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Targeted information release in social networks

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  • Junjie Zhou

    ()
    (School of International Business Administration, Shanghai University of Finance and Economics)

  • Ying-Ju Chen

    ()
    (University of California at Berkeley)

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    Abstract

    As a common practice, various firms initially make information and access to their products/services scarce within a social network; identifying influential players that facilitate information dissemination emerges as a pivotal step for their success. In this paper, we tackle this problem using a stylized model that features payoff externalities and local network effects, and the network designer is allowed to release information to only a subset of players (leaders); these targeted players make their contributions first and the rest followers move subsequently after observing the leaders' decisions. In the presence of incomplete information, the signaling incentive drives the optimal selection of leaders and can lead to a first-order materialistic effect on the equilibrium outcomes. We propose a novel index for the key leader selection (i.e., a single player to provide information to) that can be substantially different from the key player index in Ballester (2006)and the key leader index with complete information proposed in Zhou and Chen (2013). We also show that in undirected graphs, the optimal leader group identified in Zhou and Chen (2013) is exactly the optimal follower group when signaling is present. The pecking order in complete graphs suggests that the leader should be selected by the ascending order of intrinsic valuations. We also examine the out-tree hierarchical structure that describes a typical economic organization. The key leader turns out to be the one that stays in the middle, and it is not necessarily exactly the central player in the network.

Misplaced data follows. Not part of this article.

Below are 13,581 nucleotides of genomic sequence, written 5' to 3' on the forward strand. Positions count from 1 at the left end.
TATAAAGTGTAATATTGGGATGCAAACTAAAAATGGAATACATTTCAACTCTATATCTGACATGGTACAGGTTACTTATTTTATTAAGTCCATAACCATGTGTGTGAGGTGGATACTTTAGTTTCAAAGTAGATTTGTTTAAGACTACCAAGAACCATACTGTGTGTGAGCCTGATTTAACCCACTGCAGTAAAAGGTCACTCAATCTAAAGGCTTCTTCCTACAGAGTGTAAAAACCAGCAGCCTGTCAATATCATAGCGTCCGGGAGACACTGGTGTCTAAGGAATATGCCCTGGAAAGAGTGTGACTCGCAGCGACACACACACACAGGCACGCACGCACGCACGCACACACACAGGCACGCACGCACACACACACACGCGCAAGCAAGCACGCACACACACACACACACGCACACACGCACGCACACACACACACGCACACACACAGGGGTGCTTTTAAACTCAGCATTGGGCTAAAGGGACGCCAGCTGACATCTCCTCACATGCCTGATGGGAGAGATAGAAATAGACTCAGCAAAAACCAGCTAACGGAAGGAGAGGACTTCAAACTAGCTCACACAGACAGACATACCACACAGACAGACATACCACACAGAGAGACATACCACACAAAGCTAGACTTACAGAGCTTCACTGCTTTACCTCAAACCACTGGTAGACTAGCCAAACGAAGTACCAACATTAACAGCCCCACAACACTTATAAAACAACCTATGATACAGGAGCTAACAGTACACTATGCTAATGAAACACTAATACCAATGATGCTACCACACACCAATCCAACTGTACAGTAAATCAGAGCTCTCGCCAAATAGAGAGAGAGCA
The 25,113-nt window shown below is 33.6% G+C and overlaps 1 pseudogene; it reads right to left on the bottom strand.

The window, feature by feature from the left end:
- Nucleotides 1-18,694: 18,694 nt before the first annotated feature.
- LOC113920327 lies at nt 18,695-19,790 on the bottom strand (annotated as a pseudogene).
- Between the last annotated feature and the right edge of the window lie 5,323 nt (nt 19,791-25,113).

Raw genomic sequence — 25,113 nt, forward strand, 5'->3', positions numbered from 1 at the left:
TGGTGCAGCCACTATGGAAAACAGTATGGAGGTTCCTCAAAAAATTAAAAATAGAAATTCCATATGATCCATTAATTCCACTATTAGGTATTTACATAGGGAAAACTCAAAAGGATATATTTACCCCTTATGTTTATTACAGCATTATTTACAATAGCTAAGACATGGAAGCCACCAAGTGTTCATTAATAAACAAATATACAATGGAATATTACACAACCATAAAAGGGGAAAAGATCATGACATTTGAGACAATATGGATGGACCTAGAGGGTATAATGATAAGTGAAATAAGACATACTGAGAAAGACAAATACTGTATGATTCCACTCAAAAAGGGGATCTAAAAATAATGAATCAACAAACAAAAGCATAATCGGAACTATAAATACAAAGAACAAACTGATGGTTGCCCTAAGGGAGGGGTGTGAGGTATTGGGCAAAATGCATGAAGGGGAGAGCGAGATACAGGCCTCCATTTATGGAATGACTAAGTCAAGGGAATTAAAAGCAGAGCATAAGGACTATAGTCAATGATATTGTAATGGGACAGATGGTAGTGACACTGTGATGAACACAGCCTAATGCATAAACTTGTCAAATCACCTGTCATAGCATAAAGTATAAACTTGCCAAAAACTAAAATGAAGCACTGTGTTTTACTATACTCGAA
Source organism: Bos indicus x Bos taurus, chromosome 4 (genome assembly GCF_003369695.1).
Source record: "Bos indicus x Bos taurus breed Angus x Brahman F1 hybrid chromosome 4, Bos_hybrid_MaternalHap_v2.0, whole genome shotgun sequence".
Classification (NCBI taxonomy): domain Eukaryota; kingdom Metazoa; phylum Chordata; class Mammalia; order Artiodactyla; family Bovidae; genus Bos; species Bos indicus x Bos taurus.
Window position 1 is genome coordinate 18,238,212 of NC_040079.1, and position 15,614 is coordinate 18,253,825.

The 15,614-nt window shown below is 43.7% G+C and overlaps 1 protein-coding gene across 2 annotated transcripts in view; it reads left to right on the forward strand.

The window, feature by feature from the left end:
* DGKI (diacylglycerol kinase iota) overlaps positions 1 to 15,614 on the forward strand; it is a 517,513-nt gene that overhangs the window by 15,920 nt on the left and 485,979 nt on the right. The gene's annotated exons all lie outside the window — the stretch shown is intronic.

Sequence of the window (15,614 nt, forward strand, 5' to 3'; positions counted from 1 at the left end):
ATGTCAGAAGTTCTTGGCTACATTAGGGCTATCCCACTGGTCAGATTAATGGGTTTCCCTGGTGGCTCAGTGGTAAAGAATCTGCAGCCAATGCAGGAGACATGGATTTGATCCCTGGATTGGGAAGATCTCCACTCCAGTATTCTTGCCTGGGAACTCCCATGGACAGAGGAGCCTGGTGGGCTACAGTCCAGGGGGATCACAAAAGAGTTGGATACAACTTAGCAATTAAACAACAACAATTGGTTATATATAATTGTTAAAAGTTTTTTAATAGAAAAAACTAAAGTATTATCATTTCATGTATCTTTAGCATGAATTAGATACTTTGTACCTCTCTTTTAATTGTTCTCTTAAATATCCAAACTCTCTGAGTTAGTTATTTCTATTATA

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    Bibliographic Info

    Paper provided by NET Institute in its series Working Papers with number 13-04.

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    Length: 32 pages
    Date of creation: Sep 2013
    Date of revision:
    Handle: RePEc:net:wpaper:1304

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    Related research

    Keywords: social network; signaling; information management; targeted advertising; game theory;

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    1. Bramoulle, Yann & Kranton, Rachel, 2007. "Public goods in networks," Journal of Economic Theory, Elsevier, vol. 135(1), pages 478-494, July.
    2. Katz, Michael L & Shapiro, Carl, 1985. "Network Externalities, Competition, and Compatibility," American Economic Review, American Economic Association, vol. 75(3), pages 424-40, June.
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    8. Gabrielle Demange, 2004. "On group stability in hierarchies and networks," Post-Print halshs-00581662, HAL.
    9. Jeffrey Rohlfs, 1974. "A Theory of Interdependent Demand for a Communications Service," Bell Journal of Economics, The RAND Corporation, vol. 5(1), pages 16-37, Spring.
    10. Bala, Venkatesh & Goyal, Sanjeev, 1998. "Learning from Neighbours," Review of Economic Studies, Wiley Blackwell, vol. 65(3), pages 595-621, July.
    11. Ballester, Coralio & Calvó-Armengol, Antoni, 2010. "Interactions with hidden complementarities," Regional Science and Urban Economics, Elsevier, vol. 40(6), pages 397-406, November.
    12. Coulter, Robin A & Price, Linda L & Feick, Lawrence, 2003. " Rethinking the Origins of Involvement and Brand Commitment: Insights from Postsocialist Central Europe," Journal of Consumer Research, University of Chicago Press, vol. 30(2), pages 151-69, September.
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